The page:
What (or who) is going to tip the balance in the run-off elections of 19 December 2021?

It is going to depend largely on what the supporters of the third-placed Franco Parisi (12.81%) decide to do. He mounted his election campaign online from the USA, never set foot on Chilean soil at any point – because there is an arrest warrant out for him over unpaid alimony for his children. The bulk of his voters are young people who reject the political system. As an anti-politician, he operates an anti-rhetoric against the political establishment and examines economic issues a lot. here is, of course, a presumption that Kast will address these issues more than Boric, but I think it will really depend on how the two candidates approach these potential voters.

Have the other unsuccessful candidates taken position and appealed to their voters to back one or the other of the remaining candidates in the run-offs?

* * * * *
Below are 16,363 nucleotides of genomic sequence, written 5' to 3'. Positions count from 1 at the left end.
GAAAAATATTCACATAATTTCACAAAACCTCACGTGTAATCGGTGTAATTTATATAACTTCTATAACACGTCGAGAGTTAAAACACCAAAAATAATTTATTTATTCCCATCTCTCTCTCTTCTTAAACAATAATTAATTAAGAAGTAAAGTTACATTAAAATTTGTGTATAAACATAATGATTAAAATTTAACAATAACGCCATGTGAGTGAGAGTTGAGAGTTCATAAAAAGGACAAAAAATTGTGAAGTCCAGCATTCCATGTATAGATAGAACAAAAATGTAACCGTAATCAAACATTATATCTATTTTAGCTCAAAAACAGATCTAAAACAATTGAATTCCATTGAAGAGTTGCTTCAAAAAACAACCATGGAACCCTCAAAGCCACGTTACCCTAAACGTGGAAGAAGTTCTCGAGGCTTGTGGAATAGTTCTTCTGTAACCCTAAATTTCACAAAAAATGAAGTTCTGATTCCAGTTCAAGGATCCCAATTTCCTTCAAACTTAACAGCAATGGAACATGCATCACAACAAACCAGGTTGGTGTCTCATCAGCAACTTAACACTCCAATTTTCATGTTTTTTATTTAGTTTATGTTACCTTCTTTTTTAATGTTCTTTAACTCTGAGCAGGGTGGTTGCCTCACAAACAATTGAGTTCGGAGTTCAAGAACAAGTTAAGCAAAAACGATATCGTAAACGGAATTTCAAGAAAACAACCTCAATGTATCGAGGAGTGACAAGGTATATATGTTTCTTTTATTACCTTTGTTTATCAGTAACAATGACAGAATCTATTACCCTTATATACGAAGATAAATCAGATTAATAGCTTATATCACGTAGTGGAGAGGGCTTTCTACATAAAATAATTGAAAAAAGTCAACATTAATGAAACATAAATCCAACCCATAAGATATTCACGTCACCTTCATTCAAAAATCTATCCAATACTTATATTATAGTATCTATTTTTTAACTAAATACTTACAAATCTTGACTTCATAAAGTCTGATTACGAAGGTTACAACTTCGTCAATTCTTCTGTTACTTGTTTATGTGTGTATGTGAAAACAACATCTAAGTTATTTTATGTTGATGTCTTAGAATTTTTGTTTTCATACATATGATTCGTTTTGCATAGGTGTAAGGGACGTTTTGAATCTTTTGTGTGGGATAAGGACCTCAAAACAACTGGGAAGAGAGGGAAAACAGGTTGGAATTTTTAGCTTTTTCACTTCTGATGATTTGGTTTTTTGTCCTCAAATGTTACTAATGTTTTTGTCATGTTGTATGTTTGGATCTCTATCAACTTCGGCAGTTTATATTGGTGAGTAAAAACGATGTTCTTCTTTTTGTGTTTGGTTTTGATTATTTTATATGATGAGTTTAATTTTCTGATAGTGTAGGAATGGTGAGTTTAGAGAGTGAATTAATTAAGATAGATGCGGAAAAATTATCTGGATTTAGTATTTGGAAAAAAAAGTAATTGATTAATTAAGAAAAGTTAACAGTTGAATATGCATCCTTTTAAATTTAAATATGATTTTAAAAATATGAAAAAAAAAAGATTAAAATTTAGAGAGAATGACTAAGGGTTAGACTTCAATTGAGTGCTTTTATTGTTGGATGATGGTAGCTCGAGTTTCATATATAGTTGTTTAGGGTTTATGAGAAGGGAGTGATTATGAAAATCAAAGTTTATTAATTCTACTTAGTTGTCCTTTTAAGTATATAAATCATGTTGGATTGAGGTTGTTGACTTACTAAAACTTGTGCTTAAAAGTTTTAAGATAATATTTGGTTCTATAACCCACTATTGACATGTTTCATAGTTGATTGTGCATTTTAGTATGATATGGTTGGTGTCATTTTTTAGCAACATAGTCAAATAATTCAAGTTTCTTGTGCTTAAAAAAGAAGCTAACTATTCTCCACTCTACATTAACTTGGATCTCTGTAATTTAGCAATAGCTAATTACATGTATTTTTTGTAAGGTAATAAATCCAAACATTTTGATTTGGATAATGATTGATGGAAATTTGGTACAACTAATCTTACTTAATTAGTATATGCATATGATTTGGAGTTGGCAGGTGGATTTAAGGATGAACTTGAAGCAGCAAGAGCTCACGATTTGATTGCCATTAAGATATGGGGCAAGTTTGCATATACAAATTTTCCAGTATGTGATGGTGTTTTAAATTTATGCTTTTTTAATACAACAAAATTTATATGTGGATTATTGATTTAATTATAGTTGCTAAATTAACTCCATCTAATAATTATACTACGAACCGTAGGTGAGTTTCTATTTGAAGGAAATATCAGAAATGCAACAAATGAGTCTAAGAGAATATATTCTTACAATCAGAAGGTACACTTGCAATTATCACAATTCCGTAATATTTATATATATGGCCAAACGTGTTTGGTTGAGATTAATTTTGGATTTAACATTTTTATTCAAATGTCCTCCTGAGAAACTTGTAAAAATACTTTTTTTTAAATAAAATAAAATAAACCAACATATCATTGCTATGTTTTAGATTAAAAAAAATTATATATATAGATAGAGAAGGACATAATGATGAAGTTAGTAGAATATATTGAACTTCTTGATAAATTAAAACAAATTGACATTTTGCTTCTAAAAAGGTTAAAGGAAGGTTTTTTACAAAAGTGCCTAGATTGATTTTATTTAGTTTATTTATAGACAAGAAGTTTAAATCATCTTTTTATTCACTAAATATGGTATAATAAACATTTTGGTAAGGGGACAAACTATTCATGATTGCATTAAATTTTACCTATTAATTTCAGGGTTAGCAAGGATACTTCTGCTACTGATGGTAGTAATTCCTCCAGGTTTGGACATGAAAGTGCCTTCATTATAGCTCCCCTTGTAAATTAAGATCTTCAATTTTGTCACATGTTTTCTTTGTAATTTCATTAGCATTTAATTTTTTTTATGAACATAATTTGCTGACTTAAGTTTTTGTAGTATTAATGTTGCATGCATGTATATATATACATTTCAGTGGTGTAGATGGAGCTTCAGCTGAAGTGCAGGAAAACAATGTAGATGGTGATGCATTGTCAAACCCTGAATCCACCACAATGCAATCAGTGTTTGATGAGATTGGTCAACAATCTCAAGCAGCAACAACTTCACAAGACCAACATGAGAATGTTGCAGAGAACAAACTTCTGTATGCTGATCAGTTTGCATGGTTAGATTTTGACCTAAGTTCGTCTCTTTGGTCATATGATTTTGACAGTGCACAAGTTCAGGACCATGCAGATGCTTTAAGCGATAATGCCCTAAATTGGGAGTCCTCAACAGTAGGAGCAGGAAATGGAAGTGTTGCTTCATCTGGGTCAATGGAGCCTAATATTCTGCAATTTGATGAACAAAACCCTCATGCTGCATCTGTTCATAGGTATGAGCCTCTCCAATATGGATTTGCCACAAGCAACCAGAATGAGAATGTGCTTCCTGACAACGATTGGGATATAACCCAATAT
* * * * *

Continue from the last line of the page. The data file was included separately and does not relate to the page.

The fourth-placed Sebastian Sichel (12.97%) from the centre-right party UDI has come out in favour of Kast, but tied it to a nine-point-plan of democratic conditions – very few of which Kast has so far accepted. Boric has the support of Yasna Provoste (11.61%) of the Christian Democratic Party and Marco Enriques-Ominami (7.61%) of the Progressive Party. Despite these declarations of support, it is still anyone’s race. The last surveys put Boric 5 points ahead of Kast, but the last few days before the election will be critical – even the slightest mistake could tip the balance the other way.